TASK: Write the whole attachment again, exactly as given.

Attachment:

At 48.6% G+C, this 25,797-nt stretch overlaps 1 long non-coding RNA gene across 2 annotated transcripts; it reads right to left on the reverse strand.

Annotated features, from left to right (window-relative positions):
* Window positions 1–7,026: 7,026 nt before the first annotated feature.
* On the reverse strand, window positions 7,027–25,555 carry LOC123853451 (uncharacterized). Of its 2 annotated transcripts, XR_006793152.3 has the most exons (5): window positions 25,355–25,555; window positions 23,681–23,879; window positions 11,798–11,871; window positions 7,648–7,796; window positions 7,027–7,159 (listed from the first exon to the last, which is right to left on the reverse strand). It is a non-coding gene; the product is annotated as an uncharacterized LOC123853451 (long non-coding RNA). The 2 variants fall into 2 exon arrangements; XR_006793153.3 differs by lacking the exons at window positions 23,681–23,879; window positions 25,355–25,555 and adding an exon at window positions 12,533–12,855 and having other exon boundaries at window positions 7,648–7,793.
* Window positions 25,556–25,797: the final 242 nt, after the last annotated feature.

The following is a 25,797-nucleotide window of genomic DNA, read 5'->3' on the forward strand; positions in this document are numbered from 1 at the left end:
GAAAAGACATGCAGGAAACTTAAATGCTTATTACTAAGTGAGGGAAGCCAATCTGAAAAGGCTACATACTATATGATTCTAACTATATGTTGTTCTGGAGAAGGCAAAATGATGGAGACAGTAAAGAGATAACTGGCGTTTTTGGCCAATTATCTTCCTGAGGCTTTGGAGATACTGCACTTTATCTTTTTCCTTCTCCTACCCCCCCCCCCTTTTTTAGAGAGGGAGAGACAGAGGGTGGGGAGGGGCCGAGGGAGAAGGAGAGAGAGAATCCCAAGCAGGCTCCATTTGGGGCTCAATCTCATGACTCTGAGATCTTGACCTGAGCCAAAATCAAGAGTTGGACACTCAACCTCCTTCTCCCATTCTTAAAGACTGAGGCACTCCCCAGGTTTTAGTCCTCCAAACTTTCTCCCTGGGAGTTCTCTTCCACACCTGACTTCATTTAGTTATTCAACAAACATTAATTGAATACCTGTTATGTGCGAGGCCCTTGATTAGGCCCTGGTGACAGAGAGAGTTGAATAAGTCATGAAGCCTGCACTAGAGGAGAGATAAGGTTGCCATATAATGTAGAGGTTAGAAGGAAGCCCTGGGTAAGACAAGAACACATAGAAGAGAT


At 48.6% G+C, this 25,797-nt stretch overlaps 1 long non-coding RNA gene across 2 annotated transcripts; it reads right to left on the reverse strand.

Annotated features, from left to right (window-relative positions):
* Window positions 1–7,026: 7,026 nt before the first annotated feature.
* On the reverse strand, window positions 7,027–25,555 carry LOC123853451 (uncharacterized). Of its 2 annotated transcripts, XR_006793152.3 has the most exons (5): window positions 25,355–25,555; window positions 23,681–23,879; window positions 11,798–11,871; window positions 7,648–7,796; window positions 7,027–7,159 (listed from the first exon to the last, which is right to left on the reverse strand). It is a non-coding gene; the product is annotated as an uncharacterized LOC123853451 (long non-coding RNA). The 2 variants fall into 2 exon arrangements; XR_006793153.3 differs by lacking the exons at window positions 23,681–23,879; window positions 25,355–25,555 and adding an exon at window positions 12,533–12,855 and having other exon boundaries at window positions 7,648–7,793.
* Window positions 25,556–25,797: the final 242 nt, after the last annotated feature.

The following is a 25,797-nucleotide window of genomic DNA, read 5'->3' on the forward strand; positions in this document are numbered from 1 at the left end:
GAAAAGACATGCAGGAAACTTAAATGCTTATTACTAAGTGAGGGAAGCCAATCTGAAAAGGCTACATACTATATGATTCTAACTATATGTTGTTCTGGAGAAGGCAAAATGATGGAGACAGTAAAGAGATAACTGGCGTTTTTGGCCAATTATCTTCCTGAGGCTTTGGAGATACTGCACTTTATCTTTTTCCTTCTCCTACCCCCCCCCCCTTTTTTAGAGAGGGAGAGACAGAGGGTGGGGAGGGGCCGAGGGAGAAGGAGAGAGAGAATCCCAAGCAGGCTCCATTTGGGGCTCAATCTCATGACTCTGAGATCTTGACCTGAGCCAAAATCAAGAGTTGGACACTCAACCTCCTTCTCCCATTCTTAAAGACTGAGGCACTCCCCAGGTTTTAGTCCTCCAAACTTTCTCCCTGGGAGTTCTCTTCCACACCTGACTTCATTTAGTTATTCAACAAACATTAATTGAATACCTGTTATGTGCGAGGCCCTTGATTAGGCCCTGGTGACAGAGAGAGTTGAATAAGTCATGAAGCCTGCACTAGAGGAGAGATAAGGTTGCCATATAATGTAGAGGTTAGAAGGAAGCCCTGGGTAAGACAAGAACACATAGAAGAGAT